I love scheduling PowerShell scripts. I’ve got a server whose sole job in life is to be the place where my scripts are stored and executed on various schedules.

There’s one thing that bugs me when managing this from the prompt, however: Recurrence.

For once, the GUI is king?!

When setting up a task via the Task Scheduler, you have the option of triggering once a month. Not just on the “15th of every month,” but also on the “third Wednesday of every month.”

Task Scheduler GUI

But how the heck does one do this from within PowerShell?

Surely, it’s a given, right?

PowerShell Trigger

Apparently not…

The workaround

I’ve had a snippet of code in a bunch of my scripts that would allow me to set which instance of a day in a month was “valid” for the script to run. If the day wasn’t valid, the script would end without any action taken.

I realized that I did this so often, that I recently reworked this snippet into its own function and put it up on the PowerShell gallery: Test-RecurrencePattern.

This script will return true or false, depending on whether the current date falls within the specified pattern. For instance, I’m writing this it is the 9th of September, 2017 and running this example today returns true:

Test-RecurrencePattern -Day Tuesday – Instance Last

If I ran it any other time this month, it would return false.

Putting the function to work

Using this function is a two-part solution. First, you’ll want to include it inside your script. Preferably as soon as possible. As an example, lets say you have a report that needs to run on the second Friday of the month.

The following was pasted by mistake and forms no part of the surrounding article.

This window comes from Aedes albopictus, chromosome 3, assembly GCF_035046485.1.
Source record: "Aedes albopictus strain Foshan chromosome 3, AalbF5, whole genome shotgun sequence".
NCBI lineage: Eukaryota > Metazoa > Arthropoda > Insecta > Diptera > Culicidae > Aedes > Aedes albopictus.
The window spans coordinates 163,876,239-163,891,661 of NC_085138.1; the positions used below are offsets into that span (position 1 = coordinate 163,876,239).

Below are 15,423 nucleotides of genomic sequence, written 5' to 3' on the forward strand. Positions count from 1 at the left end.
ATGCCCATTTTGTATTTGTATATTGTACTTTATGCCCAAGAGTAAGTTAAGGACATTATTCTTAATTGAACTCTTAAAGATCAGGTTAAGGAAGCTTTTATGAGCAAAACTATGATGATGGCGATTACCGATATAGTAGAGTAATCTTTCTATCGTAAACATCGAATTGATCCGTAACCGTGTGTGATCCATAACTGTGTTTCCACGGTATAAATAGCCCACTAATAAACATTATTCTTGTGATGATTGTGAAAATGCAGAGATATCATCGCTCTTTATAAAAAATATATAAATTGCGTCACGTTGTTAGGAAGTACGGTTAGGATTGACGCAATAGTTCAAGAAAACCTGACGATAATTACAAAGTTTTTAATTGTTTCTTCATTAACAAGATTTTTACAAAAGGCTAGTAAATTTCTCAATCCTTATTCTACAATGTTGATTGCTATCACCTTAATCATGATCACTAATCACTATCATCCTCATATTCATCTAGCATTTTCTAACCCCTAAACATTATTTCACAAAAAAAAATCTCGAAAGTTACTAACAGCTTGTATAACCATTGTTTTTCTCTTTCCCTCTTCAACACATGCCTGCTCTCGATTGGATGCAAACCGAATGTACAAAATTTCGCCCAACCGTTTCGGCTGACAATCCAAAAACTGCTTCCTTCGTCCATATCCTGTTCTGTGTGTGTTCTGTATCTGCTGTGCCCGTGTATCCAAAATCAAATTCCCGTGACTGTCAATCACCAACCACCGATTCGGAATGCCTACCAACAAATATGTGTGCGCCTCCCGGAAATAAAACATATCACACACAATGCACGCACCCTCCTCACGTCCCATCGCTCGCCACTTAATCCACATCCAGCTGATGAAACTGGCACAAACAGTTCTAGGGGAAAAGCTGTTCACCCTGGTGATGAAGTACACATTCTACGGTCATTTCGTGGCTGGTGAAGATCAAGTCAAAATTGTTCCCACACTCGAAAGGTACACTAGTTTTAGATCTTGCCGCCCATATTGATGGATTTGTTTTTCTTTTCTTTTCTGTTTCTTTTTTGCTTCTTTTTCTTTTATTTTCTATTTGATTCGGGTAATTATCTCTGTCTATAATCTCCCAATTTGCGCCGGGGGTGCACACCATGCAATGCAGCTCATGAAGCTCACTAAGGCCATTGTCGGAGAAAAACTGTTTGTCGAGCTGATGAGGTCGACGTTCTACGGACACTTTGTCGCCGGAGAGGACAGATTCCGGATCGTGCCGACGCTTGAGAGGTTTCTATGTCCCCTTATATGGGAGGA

If (Test-RecurrencePattern -Day Friday -Instance Second) {
    # Actual reporting script here.

Next you need to schedule the PowerShell job to run. Unfortunately, the best I can do on this front with the built-in tools is to have it run every week on a given day.

$JobTrigger = New-JobTrigger -At 8:00 -DaysOfWeek Friday -Weekly
Register-ScheduledJob -Name 'Report - Second Friday' -Trigger $JobTrigger -FilePath C:\\path\\to\\report.ps1

This job will run every Friday from now on. By testing the recurrence pattern within the script file, it won’t actually run the report until the 13th of October given that that will be the second Friday of that month.

Wrap up

This was a pretty short post just to put some words around the script that I uploaded without much context to the PowerShell gallery (and replaced a week later when I realized I missed a ‘t’ from ‘pattern.’)

At the moment, it only accounts for this specific recurrence pattern but I’ll be looking to expand the function in the future. If there is a specific pattern that you’re after, please do reach out and I’ll give it priority.

If you’re keen you could event tweak the function yourself and fire through a pull request.

Finally, next month I’ll be taking part in #PSBlogWeek. My post will be going live on the 17th of October and I’ll be promoting all of the posts from the others taking part. Please do check out the website and follow the hashtag on Twitter.